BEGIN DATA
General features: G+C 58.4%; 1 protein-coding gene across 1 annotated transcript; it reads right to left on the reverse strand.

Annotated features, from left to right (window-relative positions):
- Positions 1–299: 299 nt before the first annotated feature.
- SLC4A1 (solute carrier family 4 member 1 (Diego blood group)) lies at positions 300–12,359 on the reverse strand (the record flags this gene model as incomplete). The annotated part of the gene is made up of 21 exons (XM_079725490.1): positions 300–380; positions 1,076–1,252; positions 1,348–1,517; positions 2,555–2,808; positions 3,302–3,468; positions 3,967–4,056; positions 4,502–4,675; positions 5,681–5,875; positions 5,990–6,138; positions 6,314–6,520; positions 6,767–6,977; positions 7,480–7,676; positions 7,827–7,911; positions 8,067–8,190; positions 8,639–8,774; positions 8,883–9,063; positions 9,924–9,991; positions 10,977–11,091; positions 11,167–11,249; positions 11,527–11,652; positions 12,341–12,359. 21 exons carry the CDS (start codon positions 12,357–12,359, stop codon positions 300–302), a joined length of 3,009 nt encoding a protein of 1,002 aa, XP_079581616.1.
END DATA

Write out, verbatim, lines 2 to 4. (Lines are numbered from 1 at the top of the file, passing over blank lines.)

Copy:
Annotated features, from left to right (window-relative positions):
- Positions 1–299: 299 nt before the first annotated feature.
- SLC4A1 (solute carrier family 4 member 1 (Diego blood group)) lies at positions 300–12,359 on the reverse strand (the record flags this gene model as incomplete). The annotated part of the gene is made up of 21 exons (XM_079725490.1): positions 300–380; positions 1,076–1,252; positions 1,348–1,517; positions 2,555–2,808; positions 3,302–3,468; positions 3,967–4,056; positions 4,502–4,675; positions 5,681–5,875; positions 5,990–6,138; positions 6,314–6,520; positions 6,767–6,977; positions 7,480–7,676; positions 7,827–7,911; positions 8,067–8,190; positions 8,639–8,774; positions 8,883–9,063; positions 9,924–9,991; positions 10,977–11,091; positions 11,167–11,249; positions 11,527–11,652; positions 12,341–12,359. 21 exons carry the CDS (start codon positions 12,357–12,359, stop codon positions 300–302), a joined length of 3,009 nt encoding a protein of 1,002 aa, XP_079581616.1.